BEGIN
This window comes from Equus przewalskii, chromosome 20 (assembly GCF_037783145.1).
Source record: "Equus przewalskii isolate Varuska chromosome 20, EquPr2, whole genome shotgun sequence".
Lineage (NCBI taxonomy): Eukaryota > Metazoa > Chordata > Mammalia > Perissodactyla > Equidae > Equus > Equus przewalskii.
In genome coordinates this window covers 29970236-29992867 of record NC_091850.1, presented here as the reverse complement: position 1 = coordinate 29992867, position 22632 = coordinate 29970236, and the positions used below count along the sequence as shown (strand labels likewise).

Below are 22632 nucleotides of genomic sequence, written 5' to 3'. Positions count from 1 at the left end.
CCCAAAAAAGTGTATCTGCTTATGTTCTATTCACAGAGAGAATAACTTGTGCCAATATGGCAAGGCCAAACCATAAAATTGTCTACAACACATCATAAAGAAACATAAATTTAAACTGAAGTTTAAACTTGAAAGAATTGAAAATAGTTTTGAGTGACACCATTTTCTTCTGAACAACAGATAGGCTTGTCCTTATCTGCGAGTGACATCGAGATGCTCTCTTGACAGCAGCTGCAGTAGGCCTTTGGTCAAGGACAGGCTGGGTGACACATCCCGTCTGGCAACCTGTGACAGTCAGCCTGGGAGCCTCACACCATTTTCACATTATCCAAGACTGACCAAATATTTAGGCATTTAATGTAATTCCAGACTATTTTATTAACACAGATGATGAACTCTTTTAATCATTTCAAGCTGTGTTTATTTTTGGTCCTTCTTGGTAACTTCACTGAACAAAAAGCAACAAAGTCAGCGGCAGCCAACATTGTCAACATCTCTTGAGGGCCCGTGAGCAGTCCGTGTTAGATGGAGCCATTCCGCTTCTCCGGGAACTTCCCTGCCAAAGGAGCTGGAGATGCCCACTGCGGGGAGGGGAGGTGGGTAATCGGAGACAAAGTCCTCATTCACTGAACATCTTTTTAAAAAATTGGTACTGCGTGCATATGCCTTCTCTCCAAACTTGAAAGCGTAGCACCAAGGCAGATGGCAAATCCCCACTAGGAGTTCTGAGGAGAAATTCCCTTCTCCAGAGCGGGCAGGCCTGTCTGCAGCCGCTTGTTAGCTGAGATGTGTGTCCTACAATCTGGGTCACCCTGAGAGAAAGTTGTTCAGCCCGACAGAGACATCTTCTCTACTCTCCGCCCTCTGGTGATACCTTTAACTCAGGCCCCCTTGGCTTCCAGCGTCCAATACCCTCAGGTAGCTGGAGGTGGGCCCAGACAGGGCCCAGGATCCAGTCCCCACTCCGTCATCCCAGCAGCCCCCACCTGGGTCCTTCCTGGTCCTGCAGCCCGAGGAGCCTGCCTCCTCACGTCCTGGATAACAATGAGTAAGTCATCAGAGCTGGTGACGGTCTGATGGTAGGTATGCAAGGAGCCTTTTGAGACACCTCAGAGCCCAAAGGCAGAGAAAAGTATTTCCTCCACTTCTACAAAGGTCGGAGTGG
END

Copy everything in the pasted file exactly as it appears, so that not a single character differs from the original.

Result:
This window comes from Equus przewalskii, chromosome 20 (assembly GCF_037783145.1).
Source record: "Equus przewalskii isolate Varuska chromosome 20, EquPr2, whole genome shotgun sequence".
Lineage (NCBI taxonomy): Eukaryota > Metazoa > Chordata > Mammalia > Perissodactyla > Equidae > Equus > Equus przewalskii.
In genome coordinates this window covers 29970236-29992867 of record NC_091850.1, presented here as the reverse complement: position 1 = coordinate 29992867, position 22632 = coordinate 29970236, and the positions used below count along the sequence as shown (strand labels likewise).

Below are 22632 nucleotides of genomic sequence, written 5' to 3'. Positions count from 1 at the left end.
CCCAAAAAAGTGTATCTGCTTATGTTCTATTCACAGAGAGAATAACTTGTGCCAATATGGCAAGGCCAAACCATAAAATTGTCTACAACACATCATAAAGAAACATAAATTTAAACTGAAGTTTAAACTTGAAAGAATTGAAAATAGTTTTGAGTGACACCATTTTCTTCTGAACAACAGATAGGCTTGTCCTTATCTGCGAGTGACATCGAGATGCTCTCTTGACAGCAGCTGCAGTAGGCCTTTGGTCAAGGACAGGCTGGGTGACACATCCCGTCTGGCAACCTGTGACAGTCAGCCTGGGAGCCTCACACCATTTTCACATTATCCAAGACTGACCAAATATTTAGGCATTTAATGTAATTCCAGACTATTTTATTAACACAGATGATGAACTCTTTTAATCATTTCAAGCTGTGTTTATTTTTGGTCCTTCTTGGTAACTTCACTGAACAAAAAGCAACAAAGTCAGCGGCAGCCAACATTGTCAACATCTCTTGAGGGCCCGTGAGCAGTCCGTGTTAGATGGAGCCATTCCGCTTCTCCGGGAACTTCCCTGCCAAAGGAGCTGGAGATGCCCACTGCGGGGAGGGGAGGTGGGTAATCGGAGACAAAGTCCTCATTCACTGAACATCTTTTTAAAAAATTGGTACTGCGTGCATATGCCTTCTCTCCAAACTTGAAAGCGTAGCACCAAGGCAGATGGCAAATCCCCACTAGGAGTTCTGAGGAGAAATTCCCTTCTCCAGAGCGGGCAGGCCTGTCTGCAGCCGCTTGTTAGCTGAGATGTGTGTCCTACAATCTGGGTCACCCTGAGAGAAAGTTGTTCAGCCCGACAGAGACATCTTCTCTACTCTCCGCCCTCTGGTGATACCTTTAACTCAGGCCCCCTTGGCTTCCAGCGTCCAATACCCTCAGGTAGCTGGAGGTGGGCCCAGACAGGGCCCAGGATCCAGTCCCCACTCCGTCATCCCAGCAGCCCCCACCTGGGTCCTTCCTGGTCCTGCAGCCCGAGGAGCCTGCCTCCTCACGTCCTGGATAACAATGAGTAAGTCATCAGAGCTGGTGACGGTCTGATGGTAGGTATGCAAGGAGCCTTTTGAGACACCTCAGAGCCCAAAGGCAGAGAAAAGTATTTCCTCCACTTCTACAAAGGTCGGAGTGG